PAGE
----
Equity markets rallied around the globe (MSCI World up +1.89% WTD, S&P500: +1.79%, MSCI EMU: +2.15%, Nikkei: +2.39%, Shangai Composite: +3.93%) after Chinese and American trade negotiators confirmed they would reopen their talks in early October though Trump showed little sign of ceding. At the same time, Carrie Lam, the head of Hong Kong’s legislative council, announced that she will formally withdraw the controversial draft bill which had sparked three months of protests.
Market players therefore preferred to focus on the prospect of a de-escalation to the trade conflict and potential easing from central banks, paying no real attention to the macro data released on Tuesday which however showed a gloomy picture of the U.S. manufacturing sector (ISM index at 49.1 in August, down from 51.2 in July). To make matters worse, China’s exports unexpectedly fell in August (-1% from a year earlier) thereby missing market consensus of a 2% growth, while imports remained weak (-5.6%), pointing to further weakness in the world’s second-largest economy even if the services sector expanded simultaneously.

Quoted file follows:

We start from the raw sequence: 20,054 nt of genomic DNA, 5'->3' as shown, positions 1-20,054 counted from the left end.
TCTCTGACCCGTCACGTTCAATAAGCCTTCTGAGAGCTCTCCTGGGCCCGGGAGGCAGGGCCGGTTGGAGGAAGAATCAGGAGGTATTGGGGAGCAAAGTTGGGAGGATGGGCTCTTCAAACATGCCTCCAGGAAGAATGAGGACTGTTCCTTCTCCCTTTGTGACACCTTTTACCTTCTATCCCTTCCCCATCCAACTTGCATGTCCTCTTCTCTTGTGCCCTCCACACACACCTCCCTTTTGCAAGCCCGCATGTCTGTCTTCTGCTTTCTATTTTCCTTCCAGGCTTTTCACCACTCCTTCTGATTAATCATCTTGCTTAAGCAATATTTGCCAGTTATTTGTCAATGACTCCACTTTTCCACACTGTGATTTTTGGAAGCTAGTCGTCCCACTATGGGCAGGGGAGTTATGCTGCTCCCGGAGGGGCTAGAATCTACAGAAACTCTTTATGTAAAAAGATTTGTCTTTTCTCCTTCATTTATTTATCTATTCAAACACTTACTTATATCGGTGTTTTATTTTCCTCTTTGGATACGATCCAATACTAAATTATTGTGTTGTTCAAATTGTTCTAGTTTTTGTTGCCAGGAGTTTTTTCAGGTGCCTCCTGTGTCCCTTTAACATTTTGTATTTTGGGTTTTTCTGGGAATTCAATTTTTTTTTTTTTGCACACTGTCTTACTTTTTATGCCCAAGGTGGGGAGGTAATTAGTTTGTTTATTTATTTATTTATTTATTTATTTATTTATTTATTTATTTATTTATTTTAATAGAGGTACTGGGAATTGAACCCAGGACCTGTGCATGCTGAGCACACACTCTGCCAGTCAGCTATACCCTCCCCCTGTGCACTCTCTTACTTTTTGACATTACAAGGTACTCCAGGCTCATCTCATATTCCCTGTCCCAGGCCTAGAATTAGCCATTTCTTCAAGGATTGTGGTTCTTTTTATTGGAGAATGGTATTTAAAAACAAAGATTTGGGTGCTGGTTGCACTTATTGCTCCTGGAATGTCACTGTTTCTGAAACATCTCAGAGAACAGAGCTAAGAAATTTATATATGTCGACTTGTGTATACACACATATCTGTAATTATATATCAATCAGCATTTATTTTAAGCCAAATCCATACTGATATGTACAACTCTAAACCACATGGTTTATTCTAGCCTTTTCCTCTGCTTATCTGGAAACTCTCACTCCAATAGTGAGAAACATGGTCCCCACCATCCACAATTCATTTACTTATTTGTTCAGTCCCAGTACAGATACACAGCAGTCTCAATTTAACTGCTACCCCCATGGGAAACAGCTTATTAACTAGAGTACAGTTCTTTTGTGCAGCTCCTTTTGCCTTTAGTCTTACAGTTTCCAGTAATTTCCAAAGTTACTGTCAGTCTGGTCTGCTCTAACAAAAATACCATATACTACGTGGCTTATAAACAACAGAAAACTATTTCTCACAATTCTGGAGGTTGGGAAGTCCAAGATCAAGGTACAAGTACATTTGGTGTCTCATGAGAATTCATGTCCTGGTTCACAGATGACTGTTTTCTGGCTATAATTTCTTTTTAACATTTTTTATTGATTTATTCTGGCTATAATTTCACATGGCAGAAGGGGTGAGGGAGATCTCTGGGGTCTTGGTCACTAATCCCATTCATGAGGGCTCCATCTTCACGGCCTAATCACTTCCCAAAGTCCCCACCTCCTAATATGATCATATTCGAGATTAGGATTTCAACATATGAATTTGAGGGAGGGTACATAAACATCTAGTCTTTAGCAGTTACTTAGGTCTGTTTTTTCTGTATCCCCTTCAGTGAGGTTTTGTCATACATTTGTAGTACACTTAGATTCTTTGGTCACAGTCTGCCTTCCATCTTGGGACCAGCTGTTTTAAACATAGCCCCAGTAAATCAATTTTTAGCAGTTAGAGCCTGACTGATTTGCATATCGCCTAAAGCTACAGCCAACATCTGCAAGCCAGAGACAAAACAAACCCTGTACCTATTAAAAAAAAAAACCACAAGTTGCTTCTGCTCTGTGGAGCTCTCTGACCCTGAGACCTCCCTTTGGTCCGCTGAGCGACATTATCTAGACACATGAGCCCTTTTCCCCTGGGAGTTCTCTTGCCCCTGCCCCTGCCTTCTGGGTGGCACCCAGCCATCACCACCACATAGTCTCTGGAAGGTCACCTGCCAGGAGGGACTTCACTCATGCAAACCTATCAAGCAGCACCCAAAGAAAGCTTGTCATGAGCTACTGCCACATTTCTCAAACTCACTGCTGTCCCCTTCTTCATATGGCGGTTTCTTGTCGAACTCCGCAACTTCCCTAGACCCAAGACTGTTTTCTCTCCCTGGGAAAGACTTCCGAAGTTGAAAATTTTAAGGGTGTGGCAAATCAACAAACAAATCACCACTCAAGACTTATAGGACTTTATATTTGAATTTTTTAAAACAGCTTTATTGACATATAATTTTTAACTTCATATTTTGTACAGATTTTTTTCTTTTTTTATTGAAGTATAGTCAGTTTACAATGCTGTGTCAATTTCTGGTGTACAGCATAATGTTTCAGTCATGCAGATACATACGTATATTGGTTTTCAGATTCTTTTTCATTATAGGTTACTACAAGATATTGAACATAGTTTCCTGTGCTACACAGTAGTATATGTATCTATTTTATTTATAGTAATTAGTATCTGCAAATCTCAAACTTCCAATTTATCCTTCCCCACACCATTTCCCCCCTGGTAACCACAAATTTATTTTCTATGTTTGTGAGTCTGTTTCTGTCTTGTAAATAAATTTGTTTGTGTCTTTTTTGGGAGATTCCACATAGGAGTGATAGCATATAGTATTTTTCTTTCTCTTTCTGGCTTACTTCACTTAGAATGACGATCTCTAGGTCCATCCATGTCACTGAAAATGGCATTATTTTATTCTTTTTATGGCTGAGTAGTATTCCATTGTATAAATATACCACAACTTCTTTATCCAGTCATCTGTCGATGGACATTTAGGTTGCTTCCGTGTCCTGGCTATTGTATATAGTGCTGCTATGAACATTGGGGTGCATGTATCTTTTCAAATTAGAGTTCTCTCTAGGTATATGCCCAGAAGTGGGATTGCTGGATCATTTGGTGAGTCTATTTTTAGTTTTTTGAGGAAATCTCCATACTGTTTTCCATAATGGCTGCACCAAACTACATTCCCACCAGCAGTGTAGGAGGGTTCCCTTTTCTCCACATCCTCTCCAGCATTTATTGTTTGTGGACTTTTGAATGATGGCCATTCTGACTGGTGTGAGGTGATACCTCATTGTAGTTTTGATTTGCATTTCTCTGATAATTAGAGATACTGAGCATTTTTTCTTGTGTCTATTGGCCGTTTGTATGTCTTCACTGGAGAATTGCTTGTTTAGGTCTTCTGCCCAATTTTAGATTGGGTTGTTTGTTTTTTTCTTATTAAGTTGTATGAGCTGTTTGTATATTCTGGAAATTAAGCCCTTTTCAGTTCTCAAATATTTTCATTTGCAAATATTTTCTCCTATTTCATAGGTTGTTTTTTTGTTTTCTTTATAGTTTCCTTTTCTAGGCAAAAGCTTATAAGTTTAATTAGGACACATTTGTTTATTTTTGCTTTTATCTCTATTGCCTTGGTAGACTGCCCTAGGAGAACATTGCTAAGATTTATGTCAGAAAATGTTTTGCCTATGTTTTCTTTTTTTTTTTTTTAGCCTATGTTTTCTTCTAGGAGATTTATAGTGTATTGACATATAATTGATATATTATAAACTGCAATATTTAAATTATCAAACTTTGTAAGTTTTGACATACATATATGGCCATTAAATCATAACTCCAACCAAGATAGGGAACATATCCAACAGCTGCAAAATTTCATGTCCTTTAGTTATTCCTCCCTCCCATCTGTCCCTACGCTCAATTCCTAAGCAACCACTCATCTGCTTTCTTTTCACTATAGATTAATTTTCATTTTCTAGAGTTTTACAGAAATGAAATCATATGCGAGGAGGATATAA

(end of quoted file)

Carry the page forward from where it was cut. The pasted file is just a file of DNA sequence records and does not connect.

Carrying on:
As was already the case a week ago, all the S&P sectors were up. The best performers were energy (+2.64%) in the wake of crude oil prices (WTI up +2.58% WTD), consumer discretionary (+2.61%), and information technology (+2.41%). Utilities (+0.35%) and health care (+0.67%) lagged behind.
Treasury yields inched up on profit-taking. The 10-year U.S. Treasury yield rose 5 basis points to 1.55%, off a three-year low of 1.44% touched last week. The German Bund on the same maturity increased from -0.70% to -0.64%.
By contrast, emerging debt (+1.41% in local currencies) broke its three-week losing streak.
Lastly, like the other safe-haven assets, gold fell 0.92% to $1,509/Oz.
Find the full report here: https://www.trackinsight.com/weekly-flow-report/2019-09-06/global